Higher fees under study
Council to hear case for higher sewer rates, connection fees
Lansing The cost of connecting to the city's sanitary sewers and monthly charge for using those sewers would increase under proposals that will be discussed at a City Council study session.
Council members also will be asked to consider establishing a monthly stormwater utility fee.
The session will get under way at 7 p.m. today, June 23. It will begin at the conclusion of a City Council meeting postponed last week when the council couldn't muster a quorum. The postponed meeting begins at 6:30 p.m. Both the study session and the postponed meeting will be in the council chambers at City Hall, 800 First Terrace.
The city currently charges $900 for a new residential connection to the city's sanitary sewer system, but a telephone survey showed the average price to hook a new home into area cities' sewer systems was $1,584. The survey showed a high cost of $3,000 in Leavenworth to a low of $600 in De Soto.
With those figures in hand, wastewater utility director Tony Zell is recommending Lansing increase its charge to $1,500, a 67 percent increase.
In a memo to City Administrator Mike Smith, Zell said his staff also could establish criteria for other hookups by other classes of sewer users, including commercial and industrial clients, mobile homes and multifamily units at the council's direction.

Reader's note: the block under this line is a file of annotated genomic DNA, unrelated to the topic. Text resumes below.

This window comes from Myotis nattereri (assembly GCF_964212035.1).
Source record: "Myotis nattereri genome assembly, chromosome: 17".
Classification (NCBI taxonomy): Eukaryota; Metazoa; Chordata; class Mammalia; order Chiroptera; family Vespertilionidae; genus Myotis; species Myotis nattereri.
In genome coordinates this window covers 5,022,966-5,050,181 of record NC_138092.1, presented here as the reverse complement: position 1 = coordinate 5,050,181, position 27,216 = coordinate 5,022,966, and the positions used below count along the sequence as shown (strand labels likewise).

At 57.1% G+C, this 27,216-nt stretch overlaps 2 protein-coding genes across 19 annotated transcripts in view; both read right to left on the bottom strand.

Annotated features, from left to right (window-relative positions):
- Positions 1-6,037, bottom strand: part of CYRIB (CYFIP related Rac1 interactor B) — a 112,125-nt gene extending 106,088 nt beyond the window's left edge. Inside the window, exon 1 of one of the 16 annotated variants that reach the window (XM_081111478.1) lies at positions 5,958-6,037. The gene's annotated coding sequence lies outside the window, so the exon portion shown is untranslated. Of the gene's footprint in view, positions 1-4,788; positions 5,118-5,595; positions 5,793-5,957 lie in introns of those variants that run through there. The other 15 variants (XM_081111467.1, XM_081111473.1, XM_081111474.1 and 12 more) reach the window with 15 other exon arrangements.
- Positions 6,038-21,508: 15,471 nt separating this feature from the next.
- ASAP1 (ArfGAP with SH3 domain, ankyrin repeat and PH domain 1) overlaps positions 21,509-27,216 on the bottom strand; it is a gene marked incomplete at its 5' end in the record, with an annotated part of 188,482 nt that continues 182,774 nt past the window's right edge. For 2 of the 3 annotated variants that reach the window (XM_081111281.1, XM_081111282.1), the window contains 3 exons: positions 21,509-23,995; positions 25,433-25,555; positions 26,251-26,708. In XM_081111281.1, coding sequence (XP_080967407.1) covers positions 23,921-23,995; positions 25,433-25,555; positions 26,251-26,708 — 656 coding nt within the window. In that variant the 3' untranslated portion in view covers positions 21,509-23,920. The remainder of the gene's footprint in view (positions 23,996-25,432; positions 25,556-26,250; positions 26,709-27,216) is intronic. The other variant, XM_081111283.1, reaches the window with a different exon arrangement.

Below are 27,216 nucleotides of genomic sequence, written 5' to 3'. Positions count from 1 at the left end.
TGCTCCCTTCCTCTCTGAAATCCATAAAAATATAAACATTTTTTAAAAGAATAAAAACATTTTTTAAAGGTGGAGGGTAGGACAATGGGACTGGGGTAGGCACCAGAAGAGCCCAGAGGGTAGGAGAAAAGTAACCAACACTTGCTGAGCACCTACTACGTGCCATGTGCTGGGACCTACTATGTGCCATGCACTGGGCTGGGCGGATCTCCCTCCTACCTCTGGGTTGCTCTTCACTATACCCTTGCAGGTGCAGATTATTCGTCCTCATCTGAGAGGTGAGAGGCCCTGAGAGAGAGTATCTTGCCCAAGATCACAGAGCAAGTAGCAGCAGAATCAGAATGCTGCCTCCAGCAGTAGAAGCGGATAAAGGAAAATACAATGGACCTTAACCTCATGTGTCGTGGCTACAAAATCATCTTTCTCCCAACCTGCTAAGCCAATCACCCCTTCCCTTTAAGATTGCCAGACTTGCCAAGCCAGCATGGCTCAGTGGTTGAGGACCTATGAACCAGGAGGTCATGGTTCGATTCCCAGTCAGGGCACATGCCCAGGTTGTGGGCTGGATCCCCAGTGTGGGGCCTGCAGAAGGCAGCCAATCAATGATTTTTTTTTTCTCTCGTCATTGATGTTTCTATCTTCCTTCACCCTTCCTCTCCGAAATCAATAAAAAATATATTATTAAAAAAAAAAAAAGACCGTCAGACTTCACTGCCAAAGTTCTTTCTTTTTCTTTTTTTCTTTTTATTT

At the study session, council members also will be presented with a proposal to increase sanitary sewer charges for residential users by 6.25 percent, from $16 to $17 a month.
"With the new wastewater plant nearing completion, we are going to see higher operating expenses along with the debt service payment over $1,000,000," City Clerk Karen Logan said in a memo to Smith.
The city is completing a $15.8 million expansion to its Wastewater Treatment Plant, which increased its sewage treatment capacity , from 1.3 million gallons of waste per day to 3.3 million gallons.
The fee increase would generate an additional $27,000 a year, Logan estimates.
Council members also will be asked to consider establishing a stormwater utility fee.
"As you will recall from recent Council Meetings and CIP study session, there are many requests for public drainage improvements, both in locations that have never been improved, and in locations hat have deteriorating or sub-standard improvements," Public Works director John Young wrote in a memo to Smith.
Young said he would present stormwater fee schedules from other communities at tonight's study session.
The study session also will include discussion of inspection fees for developer-financed public improvement projects, revenue sources for the city, makeup of city trade board and the monthly stipend for the mayor and City Council members.
The council meeting will include approval of minutes from the council's June 2 meeting, consideration of a six-foot privacy fence at 629 Ida St., and the awarding of bids for community development block grant rehabilitation projects.